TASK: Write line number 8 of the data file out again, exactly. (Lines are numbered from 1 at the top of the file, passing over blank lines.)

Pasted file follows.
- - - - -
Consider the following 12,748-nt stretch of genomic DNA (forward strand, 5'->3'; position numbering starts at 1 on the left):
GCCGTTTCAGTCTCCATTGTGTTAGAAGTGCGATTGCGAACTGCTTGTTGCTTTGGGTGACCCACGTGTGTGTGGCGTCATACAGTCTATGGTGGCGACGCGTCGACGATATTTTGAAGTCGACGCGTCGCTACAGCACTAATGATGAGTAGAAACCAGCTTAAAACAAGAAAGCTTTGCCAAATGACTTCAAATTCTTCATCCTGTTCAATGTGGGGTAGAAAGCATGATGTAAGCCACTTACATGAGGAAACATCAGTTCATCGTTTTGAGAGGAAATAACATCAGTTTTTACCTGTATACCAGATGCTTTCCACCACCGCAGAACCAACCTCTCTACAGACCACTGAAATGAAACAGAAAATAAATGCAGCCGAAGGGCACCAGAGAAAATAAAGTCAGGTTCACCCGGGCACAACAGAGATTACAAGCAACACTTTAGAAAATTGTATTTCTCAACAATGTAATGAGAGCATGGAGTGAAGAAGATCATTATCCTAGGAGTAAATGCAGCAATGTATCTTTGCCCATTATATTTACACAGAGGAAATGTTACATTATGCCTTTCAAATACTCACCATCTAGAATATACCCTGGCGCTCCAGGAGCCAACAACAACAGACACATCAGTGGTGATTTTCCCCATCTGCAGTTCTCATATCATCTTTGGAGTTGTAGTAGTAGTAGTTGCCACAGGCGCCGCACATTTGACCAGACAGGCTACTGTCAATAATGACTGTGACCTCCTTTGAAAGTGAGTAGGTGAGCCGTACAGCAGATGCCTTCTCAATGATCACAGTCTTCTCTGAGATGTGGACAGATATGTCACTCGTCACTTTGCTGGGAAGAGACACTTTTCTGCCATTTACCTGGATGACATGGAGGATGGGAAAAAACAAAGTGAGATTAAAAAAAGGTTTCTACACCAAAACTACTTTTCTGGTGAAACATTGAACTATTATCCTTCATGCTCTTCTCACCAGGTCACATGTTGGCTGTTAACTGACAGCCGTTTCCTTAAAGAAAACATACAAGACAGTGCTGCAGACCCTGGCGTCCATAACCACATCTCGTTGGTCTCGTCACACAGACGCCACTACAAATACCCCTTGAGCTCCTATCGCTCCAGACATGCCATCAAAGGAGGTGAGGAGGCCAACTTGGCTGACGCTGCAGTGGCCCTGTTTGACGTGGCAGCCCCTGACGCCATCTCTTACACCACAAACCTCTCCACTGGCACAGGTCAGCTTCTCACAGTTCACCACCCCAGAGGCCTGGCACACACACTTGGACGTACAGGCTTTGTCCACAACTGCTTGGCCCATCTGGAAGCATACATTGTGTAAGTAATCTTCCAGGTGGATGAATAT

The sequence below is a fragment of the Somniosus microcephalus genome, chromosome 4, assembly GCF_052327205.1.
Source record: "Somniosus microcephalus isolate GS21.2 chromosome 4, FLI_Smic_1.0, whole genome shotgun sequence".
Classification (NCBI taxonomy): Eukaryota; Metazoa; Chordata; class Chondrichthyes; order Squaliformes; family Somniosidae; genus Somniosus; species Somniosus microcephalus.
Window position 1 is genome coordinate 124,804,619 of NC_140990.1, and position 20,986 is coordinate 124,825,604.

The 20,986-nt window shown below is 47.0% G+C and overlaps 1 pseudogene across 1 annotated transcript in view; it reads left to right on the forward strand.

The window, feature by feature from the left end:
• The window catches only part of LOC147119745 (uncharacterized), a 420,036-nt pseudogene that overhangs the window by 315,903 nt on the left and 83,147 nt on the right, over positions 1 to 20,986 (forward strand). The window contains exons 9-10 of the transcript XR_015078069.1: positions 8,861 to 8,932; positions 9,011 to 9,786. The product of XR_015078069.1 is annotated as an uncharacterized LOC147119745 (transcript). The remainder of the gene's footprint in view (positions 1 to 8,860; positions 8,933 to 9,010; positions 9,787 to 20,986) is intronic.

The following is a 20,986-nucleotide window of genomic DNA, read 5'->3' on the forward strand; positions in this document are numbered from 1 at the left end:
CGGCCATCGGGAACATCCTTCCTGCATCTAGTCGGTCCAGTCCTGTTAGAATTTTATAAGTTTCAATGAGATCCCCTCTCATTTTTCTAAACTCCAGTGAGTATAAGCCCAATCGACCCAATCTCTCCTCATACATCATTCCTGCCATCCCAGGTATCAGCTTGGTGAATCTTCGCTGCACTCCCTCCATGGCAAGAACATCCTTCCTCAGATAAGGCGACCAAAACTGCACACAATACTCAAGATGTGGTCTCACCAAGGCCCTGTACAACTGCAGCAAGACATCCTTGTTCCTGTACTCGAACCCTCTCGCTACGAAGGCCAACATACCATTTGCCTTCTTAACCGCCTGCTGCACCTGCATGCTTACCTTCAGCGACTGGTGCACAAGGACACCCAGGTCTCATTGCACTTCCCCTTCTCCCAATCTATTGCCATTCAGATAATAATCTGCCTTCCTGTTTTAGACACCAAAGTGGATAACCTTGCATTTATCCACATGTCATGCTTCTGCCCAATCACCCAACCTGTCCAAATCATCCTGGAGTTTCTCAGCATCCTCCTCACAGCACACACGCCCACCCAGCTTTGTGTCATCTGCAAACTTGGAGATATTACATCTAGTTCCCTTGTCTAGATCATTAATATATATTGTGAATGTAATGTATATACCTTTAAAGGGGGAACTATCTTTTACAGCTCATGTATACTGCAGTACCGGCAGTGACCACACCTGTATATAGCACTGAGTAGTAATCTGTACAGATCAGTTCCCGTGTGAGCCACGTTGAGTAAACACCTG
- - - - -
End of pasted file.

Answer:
The window, feature by feature from the left end: